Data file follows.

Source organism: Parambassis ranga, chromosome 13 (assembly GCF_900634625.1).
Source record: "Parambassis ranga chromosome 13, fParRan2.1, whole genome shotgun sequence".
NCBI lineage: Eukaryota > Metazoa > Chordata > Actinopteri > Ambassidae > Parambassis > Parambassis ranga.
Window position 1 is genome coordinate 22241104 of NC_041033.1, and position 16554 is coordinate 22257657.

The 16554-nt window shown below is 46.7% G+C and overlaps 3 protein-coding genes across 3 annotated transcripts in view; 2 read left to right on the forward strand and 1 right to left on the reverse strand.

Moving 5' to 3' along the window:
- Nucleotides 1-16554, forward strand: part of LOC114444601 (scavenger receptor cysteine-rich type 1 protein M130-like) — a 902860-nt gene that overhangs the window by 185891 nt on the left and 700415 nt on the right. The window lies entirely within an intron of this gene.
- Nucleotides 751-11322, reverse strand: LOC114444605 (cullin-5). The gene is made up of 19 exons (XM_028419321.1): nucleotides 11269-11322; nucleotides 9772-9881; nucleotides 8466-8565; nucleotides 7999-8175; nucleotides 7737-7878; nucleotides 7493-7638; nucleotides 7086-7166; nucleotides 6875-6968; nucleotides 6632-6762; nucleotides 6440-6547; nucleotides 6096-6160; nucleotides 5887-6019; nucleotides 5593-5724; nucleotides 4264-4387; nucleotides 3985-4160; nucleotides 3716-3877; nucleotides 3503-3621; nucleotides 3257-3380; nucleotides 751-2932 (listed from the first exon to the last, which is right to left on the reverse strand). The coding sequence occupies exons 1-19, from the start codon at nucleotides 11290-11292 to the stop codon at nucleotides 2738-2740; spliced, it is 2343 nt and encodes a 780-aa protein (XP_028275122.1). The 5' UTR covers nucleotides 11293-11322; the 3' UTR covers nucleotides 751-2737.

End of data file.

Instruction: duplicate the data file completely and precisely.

Source organism: Parambassis ranga, chromosome 13 (assembly GCF_900634625.1).
Source record: "Parambassis ranga chromosome 13, fParRan2.1, whole genome shotgun sequence".
NCBI lineage: Eukaryota > Metazoa > Chordata > Actinopteri > Ambassidae > Parambassis > Parambassis ranga.
Window position 1 is genome coordinate 22241104 of NC_041033.1, and position 16554 is coordinate 22257657.

The 16554-nt window shown below is 46.7% G+C and overlaps 3 protein-coding genes across 3 annotated transcripts in view; 2 read left to right on the forward strand and 1 right to left on the reverse strand.

Moving 5' to 3' along the window:
- Nucleotides 1-16554, forward strand: part of LOC114444601 (scavenger receptor cysteine-rich type 1 protein M130-like) — a 902860-nt gene that overhangs the window by 185891 nt on the left and 700415 nt on the right. The window lies entirely within an intron of this gene.
- Nucleotides 751-11322, reverse strand: LOC114444605 (cullin-5). The gene is made up of 19 exons (XM_028419321.1): nucleotides 11269-11322; nucleotides 9772-9881; nucleotides 8466-8565; nucleotides 7999-8175; nucleotides 7737-7878; nucleotides 7493-7638; nucleotides 7086-7166; nucleotides 6875-6968; nucleotides 6632-6762; nucleotides 6440-6547; nucleotides 6096-6160; nucleotides 5887-6019; nucleotides 5593-5724; nucleotides 4264-4387; nucleotides 3985-4160; nucleotides 3716-3877; nucleotides 3503-3621; nucleotides 3257-3380; nucleotides 751-2932 (listed from the first exon to the last, which is right to left on the reverse strand). The coding sequence occupies exons 1-19, from the start codon at nucleotides 11290-11292 to the stop codon at nucleotides 2738-2740; spliced, it is 2343 nt and encodes a 780-aa protein (XP_028275122.1). The 5' UTR covers nucleotides 11293-11322; the 3' UTR covers nucleotides 751-2737.